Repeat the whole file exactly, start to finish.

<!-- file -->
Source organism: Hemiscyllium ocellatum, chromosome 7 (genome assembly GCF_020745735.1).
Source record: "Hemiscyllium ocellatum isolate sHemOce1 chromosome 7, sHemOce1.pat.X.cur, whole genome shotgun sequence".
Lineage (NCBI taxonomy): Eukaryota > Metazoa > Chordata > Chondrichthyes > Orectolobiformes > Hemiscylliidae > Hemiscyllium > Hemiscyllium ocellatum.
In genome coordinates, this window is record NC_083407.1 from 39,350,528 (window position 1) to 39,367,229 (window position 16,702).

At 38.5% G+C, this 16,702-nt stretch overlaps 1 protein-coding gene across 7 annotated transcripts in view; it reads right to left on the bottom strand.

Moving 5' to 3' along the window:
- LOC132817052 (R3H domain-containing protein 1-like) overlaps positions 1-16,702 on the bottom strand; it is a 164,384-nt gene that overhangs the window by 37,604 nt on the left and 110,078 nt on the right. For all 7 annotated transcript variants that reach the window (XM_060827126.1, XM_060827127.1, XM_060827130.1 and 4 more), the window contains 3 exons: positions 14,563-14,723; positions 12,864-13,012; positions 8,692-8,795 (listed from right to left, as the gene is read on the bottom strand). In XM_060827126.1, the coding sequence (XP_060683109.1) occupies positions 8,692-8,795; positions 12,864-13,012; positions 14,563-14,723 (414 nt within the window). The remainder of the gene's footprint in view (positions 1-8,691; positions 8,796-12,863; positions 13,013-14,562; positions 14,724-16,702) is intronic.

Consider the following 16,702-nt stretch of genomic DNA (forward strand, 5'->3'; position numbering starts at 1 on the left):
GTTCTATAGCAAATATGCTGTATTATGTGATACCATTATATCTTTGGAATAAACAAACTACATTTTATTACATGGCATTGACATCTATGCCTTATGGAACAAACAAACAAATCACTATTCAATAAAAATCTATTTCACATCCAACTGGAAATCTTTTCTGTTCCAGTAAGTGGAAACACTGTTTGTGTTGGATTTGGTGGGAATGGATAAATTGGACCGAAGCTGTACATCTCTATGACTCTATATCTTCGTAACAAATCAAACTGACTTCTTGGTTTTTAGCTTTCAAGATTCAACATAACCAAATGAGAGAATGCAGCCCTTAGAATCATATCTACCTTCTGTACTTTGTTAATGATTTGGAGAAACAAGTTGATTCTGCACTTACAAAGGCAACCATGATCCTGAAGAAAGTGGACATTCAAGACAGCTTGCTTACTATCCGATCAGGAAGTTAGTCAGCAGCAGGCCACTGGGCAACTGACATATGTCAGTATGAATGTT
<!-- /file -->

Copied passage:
Source organism: Hemiscyllium ocellatum, chromosome 7 (genome assembly GCF_020745735.1).
Source record: "Hemiscyllium ocellatum isolate sHemOce1 chromosome 7, sHemOce1.pat.X.cur, whole genome shotgun sequence".
Lineage (NCBI taxonomy): Eukaryota > Metazoa > Chordata > Chondrichthyes > Orectolobiformes > Hemiscylliidae > Hemiscyllium > Hemiscyllium ocellatum.
In genome coordinates, this window is record NC_083407.1 from 39,350,528 (window position 1) to 39,367,229 (window position 16,702).

At 38.5% G+C, this 16,702-nt stretch overlaps 1 protein-coding gene across 7 annotated transcripts in view; it reads right to left on the bottom strand.

Moving 5' to 3' along the window:
- LOC132817052 (R3H domain-containing protein 1-like) overlaps positions 1-16,702 on the bottom strand; it is a 164,384-nt gene that overhangs the window by 37,604 nt on the left and 110,078 nt on the right. For all 7 annotated transcript variants that reach the window (XM_060827126.1, XM_060827127.1, XM_060827130.1 and 4 more), the window contains 3 exons: positions 14,563-14,723; positions 12,864-13,012; positions 8,692-8,795 (listed from right to left, as the gene is read on the bottom strand). In XM_060827126.1, the coding sequence (XP_060683109.1) occupies positions 8,692-8,795; positions 12,864-13,012; positions 14,563-14,723 (414 nt within the window). The remainder of the gene's footprint in view (positions 1-8,691; positions 8,796-12,863; positions 13,013-14,562; positions 14,724-16,702) is intronic.

Consider the following 16,702-nt stretch of genomic DNA (forward strand, 5'->3'; position numbering starts at 1 on the left):
GTTCTATAGCAAATATGCTGTATTATGTGATACCATTATATCTTTGGAATAAACAAACTACATTTTATTACATGGCATTGACATCTATGCCTTATGGAACAAACAAACAAATCACTATTCAATAAAAATCTATTTCACATCCAACTGGAAATCTTTTCTGTTCCAGTAAGTGGAAACACTGTTTGTGTTGGATTTGGTGGGAATGGATAAATTGGACCGAAGCTGTACATCTCTATGACTCTATATCTTCGTAACAAATCAAACTGACTTCTTGGTTTTTAGCTTTCAAGATTCAACATAACCAAATGAGAGAATGCAGCCCTTAGAATCATATCTACCTTCTGTACTTTGTTAATGATTTGGAGAAACAAGTTGATTCTGCACTTACAAAGGCAACCATGATCCTGAAGAAAGTGGACATTCAAGACAGCTTGCTTACTATCCGATCAGGAAGTTAGTCAGCAGCAGGCCACTGGGCAACTGACATATGTCAGTATGAATGTT